Texting a deceased loved one “softens the harsh reality” says psychologist

While before it may have been listening to an old answer phone message, now this modern coping mechanism is a new comfort for the bereaved

Have you ever sent a text to a deceased loved one?
Have you ever sent a text to a deceased loved one?

Losing someone close to us can be extremely difficult – and many of us have different ways of coping with the grief.

It’s important to note that everyone copes with grief in different ways, and there is no real right or wrong in the grieving process.

With digital reminders of your loved one on social media platforms like Facebook and Instagram, things can get really tough.

Although there are ways to turn off the profiles, you may still miss their online presence and knowing that they are a short message away for a quick chat.

Reopening old text messages are bound to bring up many emotions, but what about those who continue to text their loved one?

It’s now a common coping mechanism, and experts say it can actually be useful for those to deal with the transition.

When considering why many people do this to cope with their loss, psychologist Ingrid Collins said: “When a loved one dies, we find it hard to adjust immediately to the fact that they are no longer physically with us.

“In the first stages of grief, we tend to become emotionally numb as a result of the trauma of bereavement, often finding it difficult to accept that they are really gone.”

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It is in this phase that many find it comforting to ease adjustment to a loss by continuing on a conversation.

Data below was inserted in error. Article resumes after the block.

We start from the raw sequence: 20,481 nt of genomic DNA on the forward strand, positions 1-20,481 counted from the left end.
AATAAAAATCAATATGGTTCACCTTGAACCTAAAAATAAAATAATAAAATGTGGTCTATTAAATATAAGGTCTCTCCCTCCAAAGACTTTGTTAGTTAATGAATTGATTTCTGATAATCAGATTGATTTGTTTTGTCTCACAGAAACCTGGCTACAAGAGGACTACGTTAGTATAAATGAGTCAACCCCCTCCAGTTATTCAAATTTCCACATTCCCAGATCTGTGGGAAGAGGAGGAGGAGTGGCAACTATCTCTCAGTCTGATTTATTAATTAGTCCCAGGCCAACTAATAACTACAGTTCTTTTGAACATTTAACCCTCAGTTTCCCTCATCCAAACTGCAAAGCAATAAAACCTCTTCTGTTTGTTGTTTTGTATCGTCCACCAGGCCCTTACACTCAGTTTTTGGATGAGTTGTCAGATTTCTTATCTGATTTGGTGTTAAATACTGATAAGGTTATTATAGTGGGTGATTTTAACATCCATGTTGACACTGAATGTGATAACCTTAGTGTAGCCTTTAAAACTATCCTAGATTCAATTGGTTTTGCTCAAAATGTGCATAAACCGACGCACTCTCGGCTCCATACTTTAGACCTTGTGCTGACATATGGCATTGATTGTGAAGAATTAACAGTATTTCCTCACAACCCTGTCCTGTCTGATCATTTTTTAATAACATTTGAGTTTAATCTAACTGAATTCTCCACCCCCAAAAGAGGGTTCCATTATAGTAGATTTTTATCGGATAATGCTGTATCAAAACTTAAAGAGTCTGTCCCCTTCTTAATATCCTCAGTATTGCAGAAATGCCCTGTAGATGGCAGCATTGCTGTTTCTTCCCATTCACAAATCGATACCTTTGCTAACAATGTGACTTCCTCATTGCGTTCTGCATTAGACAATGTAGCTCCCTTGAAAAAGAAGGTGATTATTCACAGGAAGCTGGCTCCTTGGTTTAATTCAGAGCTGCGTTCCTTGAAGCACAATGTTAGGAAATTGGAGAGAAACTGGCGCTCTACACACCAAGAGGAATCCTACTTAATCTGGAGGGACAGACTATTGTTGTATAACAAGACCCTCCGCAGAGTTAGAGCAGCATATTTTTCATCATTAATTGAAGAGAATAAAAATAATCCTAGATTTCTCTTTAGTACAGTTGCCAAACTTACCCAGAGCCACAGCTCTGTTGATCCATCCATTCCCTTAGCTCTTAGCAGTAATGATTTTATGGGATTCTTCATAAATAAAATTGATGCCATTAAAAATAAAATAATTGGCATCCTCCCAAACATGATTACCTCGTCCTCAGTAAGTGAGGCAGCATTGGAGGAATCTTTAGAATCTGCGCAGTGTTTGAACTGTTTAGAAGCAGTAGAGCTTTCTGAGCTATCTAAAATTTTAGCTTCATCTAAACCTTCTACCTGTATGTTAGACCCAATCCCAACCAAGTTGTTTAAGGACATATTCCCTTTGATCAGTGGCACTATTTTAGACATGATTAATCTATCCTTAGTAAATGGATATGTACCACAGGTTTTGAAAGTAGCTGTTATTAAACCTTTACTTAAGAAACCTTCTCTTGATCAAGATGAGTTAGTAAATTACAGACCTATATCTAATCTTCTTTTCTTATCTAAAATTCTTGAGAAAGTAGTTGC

Ingrid continued: “Be it imaginary, as some believe, or communicating with the lingering soul of the loved one, as others believe.

“Either way, it is a way of softening the harsh reality of never being in their physical presence again.”

While some may think it odd or unhealthy texting a dead love one can be an effective coping strategy


Jon Cartwright/Getty)

As a culture, it’s no doubt that we are taught to cope well with bereavement, with a “stiff upper lip” approach for many.

To some, that may signify that the individual may not be coping well at all, and bottling up any emotions from others.

When talking about text messaging loved ones that have passed away, Ingrid said: “Any method that enables us to prolong the comfort of the relationship with the deceased or, if the bond was challenging, to go some way to resolving the relationship, is to be welcomed.

“Sometimes people cling on to their loved one’s physical possessions that serve as a reminder.

“This is one way of adjusting. Some take up a campaign in order to bring some meaning to what might otherwise appear to be a random or supposedly preventable death.”

In short, those who choose to communicate with a deceased person are “taking an effective shortcut to arriving at some measure of acceptance.”

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